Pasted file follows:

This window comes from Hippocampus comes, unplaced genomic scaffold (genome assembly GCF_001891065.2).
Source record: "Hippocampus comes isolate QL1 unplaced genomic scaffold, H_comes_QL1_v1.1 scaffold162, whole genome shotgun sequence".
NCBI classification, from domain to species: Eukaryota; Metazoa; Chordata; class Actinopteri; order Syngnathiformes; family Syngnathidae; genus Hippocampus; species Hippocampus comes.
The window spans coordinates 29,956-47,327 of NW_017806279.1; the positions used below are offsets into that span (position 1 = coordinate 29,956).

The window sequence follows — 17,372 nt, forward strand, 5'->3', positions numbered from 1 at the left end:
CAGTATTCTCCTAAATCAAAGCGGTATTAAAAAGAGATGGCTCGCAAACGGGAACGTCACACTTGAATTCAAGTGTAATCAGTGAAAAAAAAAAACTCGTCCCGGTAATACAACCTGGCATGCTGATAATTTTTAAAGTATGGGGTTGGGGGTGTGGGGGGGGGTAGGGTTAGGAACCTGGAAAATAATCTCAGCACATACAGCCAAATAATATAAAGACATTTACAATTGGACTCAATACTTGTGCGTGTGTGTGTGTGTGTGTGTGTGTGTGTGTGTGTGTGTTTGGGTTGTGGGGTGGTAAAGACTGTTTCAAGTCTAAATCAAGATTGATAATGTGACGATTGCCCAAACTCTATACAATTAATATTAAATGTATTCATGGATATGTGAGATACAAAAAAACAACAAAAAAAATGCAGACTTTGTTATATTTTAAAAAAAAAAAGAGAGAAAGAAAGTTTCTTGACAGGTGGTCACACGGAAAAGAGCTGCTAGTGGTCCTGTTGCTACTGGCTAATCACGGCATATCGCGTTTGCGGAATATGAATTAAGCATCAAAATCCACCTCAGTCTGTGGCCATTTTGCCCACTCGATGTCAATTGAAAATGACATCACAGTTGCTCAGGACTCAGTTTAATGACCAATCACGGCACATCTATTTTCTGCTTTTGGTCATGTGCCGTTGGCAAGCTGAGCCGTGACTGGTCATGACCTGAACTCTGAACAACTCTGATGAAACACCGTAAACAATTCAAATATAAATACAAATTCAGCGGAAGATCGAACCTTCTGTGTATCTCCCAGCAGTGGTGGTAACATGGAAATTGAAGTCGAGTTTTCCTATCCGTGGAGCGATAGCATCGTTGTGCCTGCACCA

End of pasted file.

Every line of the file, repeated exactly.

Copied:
This window comes from Hippocampus comes, unplaced genomic scaffold (genome assembly GCF_001891065.2).
Source record: "Hippocampus comes isolate QL1 unplaced genomic scaffold, H_comes_QL1_v1.1 scaffold162, whole genome shotgun sequence".
NCBI classification, from domain to species: Eukaryota; Metazoa; Chordata; class Actinopteri; order Syngnathiformes; family Syngnathidae; genus Hippocampus; species Hippocampus comes.
The window spans coordinates 29,956-47,327 of NW_017806279.1; the positions used below are offsets into that span (position 1 = coordinate 29,956).

The window sequence follows — 17,372 nt, forward strand, 5'->3', positions numbered from 1 at the left end:
CAGTATTCTCCTAAATCAAAGCGGTATTAAAAAGAGATGGCTCGCAAACGGGAACGTCACACTTGAATTCAAGTGTAATCAGTGAAAAAAAAAAACTCGTCCCGGTAATACAACCTGGCATGCTGATAATTTTTAAAGTATGGGGTTGGGGGTGTGGGGGGGGGTAGGGTTAGGAACCTGGAAAATAATCTCAGCACATACAGCCAAATAATATAAAGACATTTACAATTGGACTCAATACTTGTGCGTGTGTGTGTGTGTGTGTGTGTGTGTGTGTGTGTGTGTTTGGGTTGTGGGGTGGTAAAGACTGTTTCAAGTCTAAATCAAGATTGATAATGTGACGATTGCCCAAACTCTATACAATTAATATTAAATGTATTCATGGATATGTGAGATACAAAAAAACAACAAAAAAAATGCAGACTTTGTTATATTTTAAAAAAAAAAAGAGAGAAAGAAAGTTTCTTGACAGGTGGTCACACGGAAAAGAGCTGCTAGTGGTCCTGTTGCTACTGGCTAATCACGGCATATCGCGTTTGCGGAATATGAATTAAGCATCAAAATCCACCTCAGTCTGTGGCCATTTTGCCCACTCGATGTCAATTGAAAATGACATCACAGTTGCTCAGGACTCAGTTTAATGACCAATCACGGCACATCTATTTTCTGCTTTTGGTCATGTGCCGTTGGCAAGCTGAGCCGTGACTGGTCATGACCTGAACTCTGAACAACTCTGATGAAACACCGTAAACAATTCAAATATAAATACAAATTCAGCGGAAGATCGAACCTTCTGTGTATCTCCCAGCAGTGGTGGTAACATGGAAATTGAAGTCGAGTTTTCCTATCCGTGGAGCGATAGCATCGTTGTGCCTGCACCA